Meg can now testify that KnitML has actually, truly been useful to her. The Child's French Sock pattern from Nancy Bush's Knitting Vintage Socks only provided written directions, and she thought that a chart would be nice. "Can the Knitimal do this?" she asked. "Why, of course it can!" I replied. Well, at least I suspected it could.
So I entered the part of the pattern she wanted a chart from into the KnitML editor. I crossed my fingers, ran the program and...
Whoosh! It worked!
What's more is that she even commented that it was very attractive looking and that I should take a picture.
At first glance, this isn't all that exciting. There are many programs available today (some of them on the web) that will allow you to type line-by-line instructions and they will convert them into a chart. But if you were to take a closer look at the KnitML pattern, there are two things that are exciting.
The first is the clarity of the KnitML pattern itself. To create this chart, I typed this into a KnitML template file:
Row 1: p1, yo, k1, p1, ssk, k3
Row 2: p1, yo, k2, p1, ssk, k2
Row 3: p1, yo, k3, p1, ssk, k1
Row 4: p1, yo, k4, p1, ssk
Row 5: p1, k5, p1, k1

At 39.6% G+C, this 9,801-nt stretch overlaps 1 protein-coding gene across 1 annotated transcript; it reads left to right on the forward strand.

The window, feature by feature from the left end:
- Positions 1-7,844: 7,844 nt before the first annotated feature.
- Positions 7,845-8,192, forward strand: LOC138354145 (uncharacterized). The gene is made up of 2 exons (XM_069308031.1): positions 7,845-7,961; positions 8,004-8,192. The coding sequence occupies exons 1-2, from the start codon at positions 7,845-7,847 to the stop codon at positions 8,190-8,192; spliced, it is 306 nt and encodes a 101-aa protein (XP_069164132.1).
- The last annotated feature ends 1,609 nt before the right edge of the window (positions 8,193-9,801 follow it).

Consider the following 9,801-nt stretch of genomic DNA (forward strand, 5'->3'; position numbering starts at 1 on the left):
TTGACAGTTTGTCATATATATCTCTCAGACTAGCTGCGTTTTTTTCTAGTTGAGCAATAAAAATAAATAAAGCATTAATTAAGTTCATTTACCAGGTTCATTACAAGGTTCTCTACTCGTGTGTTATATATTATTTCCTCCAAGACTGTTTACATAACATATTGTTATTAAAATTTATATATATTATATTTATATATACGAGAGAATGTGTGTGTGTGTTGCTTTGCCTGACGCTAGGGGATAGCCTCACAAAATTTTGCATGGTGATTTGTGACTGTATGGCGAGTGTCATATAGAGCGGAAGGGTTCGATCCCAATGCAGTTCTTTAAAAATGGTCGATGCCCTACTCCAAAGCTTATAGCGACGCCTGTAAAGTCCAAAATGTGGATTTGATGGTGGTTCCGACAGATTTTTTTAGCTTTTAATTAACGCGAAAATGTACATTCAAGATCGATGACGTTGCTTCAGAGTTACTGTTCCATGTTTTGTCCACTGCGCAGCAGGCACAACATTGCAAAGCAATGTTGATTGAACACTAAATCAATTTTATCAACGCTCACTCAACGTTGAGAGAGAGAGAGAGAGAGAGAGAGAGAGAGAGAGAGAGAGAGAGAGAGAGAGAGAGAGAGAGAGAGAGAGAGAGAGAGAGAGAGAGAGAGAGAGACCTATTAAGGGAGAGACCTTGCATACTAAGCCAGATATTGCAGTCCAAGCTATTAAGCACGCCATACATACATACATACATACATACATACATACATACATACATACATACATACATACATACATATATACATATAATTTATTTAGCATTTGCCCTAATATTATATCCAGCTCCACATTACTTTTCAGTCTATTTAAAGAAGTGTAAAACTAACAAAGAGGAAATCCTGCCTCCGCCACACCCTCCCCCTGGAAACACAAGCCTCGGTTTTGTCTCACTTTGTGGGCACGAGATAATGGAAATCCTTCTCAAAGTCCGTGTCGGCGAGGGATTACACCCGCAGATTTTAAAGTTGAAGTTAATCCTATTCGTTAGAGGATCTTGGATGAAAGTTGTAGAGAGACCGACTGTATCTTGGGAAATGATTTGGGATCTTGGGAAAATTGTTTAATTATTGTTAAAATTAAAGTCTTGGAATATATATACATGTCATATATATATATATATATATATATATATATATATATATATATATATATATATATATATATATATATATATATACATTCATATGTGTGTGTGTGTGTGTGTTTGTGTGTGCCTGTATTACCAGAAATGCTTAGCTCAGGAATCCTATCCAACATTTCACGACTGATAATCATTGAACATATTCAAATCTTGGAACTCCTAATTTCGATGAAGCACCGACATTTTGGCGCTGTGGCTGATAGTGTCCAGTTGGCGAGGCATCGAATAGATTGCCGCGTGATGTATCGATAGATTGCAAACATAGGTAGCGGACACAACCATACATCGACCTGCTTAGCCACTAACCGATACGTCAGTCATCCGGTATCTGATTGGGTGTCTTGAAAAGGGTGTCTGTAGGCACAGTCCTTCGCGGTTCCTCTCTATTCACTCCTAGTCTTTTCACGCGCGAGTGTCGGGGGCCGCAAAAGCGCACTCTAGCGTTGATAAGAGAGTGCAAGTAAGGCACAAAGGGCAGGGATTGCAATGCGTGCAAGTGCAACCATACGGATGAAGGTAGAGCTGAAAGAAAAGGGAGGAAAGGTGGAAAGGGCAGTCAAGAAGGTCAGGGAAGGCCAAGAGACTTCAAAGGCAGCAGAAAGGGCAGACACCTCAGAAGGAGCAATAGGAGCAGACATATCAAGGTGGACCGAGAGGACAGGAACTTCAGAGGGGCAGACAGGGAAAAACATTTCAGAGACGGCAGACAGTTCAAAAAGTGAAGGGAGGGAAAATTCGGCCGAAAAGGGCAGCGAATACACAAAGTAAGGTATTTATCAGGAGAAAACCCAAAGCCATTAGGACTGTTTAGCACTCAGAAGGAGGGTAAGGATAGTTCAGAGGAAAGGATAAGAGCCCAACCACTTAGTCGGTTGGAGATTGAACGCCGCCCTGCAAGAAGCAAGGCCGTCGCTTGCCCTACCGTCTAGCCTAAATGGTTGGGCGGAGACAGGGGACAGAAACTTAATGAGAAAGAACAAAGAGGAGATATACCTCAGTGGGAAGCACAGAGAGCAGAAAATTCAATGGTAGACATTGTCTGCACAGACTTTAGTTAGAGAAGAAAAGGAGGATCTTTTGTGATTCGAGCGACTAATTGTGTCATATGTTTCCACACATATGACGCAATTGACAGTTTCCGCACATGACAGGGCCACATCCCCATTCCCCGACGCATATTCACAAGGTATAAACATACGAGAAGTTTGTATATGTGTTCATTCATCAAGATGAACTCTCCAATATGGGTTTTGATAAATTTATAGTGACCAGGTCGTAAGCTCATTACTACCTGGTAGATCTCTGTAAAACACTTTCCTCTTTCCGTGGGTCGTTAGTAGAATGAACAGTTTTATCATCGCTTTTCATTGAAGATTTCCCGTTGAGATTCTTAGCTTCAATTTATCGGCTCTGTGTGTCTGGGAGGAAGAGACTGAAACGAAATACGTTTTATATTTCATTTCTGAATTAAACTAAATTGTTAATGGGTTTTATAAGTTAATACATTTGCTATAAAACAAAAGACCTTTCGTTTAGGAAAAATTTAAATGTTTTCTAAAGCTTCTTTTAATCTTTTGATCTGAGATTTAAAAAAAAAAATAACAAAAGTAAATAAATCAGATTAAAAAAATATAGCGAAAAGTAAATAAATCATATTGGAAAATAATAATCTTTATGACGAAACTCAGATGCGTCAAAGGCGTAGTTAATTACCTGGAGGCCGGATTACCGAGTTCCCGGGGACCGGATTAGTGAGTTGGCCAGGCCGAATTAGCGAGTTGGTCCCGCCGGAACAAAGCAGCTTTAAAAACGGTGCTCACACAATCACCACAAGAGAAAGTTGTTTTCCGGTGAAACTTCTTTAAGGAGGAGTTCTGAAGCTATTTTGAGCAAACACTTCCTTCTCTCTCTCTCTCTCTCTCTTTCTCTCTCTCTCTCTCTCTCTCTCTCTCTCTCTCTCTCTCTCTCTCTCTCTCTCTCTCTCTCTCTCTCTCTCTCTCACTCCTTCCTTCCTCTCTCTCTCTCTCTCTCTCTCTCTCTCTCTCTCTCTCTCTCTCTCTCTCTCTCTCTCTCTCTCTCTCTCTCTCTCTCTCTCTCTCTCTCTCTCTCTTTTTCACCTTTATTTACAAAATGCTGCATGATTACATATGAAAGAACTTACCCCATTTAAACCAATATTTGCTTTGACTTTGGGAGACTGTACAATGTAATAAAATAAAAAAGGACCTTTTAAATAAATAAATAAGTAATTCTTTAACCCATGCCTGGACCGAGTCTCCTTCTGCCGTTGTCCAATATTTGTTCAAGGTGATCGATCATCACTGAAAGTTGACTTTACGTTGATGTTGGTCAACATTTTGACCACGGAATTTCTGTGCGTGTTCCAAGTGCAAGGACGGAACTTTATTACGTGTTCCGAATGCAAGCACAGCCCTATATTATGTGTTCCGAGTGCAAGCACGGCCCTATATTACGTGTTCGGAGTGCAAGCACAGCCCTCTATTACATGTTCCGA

Row 6: p1, ssk, k3, p1, yo, k1
Row 7: p1, ssk, k2, p1, yo, k2
Row 8: p1, ssk, k1, p1, yo, k3
Row 9: p1, ssk, p1, yo, k4
Row 10: p1, k1, p1, k5
The row-by-row instructions are indistinguishable from a real pattern. That's reason enough to use software from the KnitML Project for your instructions-to-chart conversions. But there's another reason to be excited.
If the pattern were provided to you in KnitML form (by the designer), you wouldn't need to trouble yourself with any of this. You could simply open up the pattern in your KnitML pattern reader, and... voom! All of your preferences would be taken into account, and you would magically have charts if you so desired.
I've told the world about KnitML's chart producing capabilities (well, at least the KnitML Blog and on Ravelry). Unfortunately, I've gotten absolutely no response or feedback from anyone. It's a little disheartening.
Except for Meg, who is finally convinced that this is useful. Sorry it's taking me so long to knit you socks, sweetie!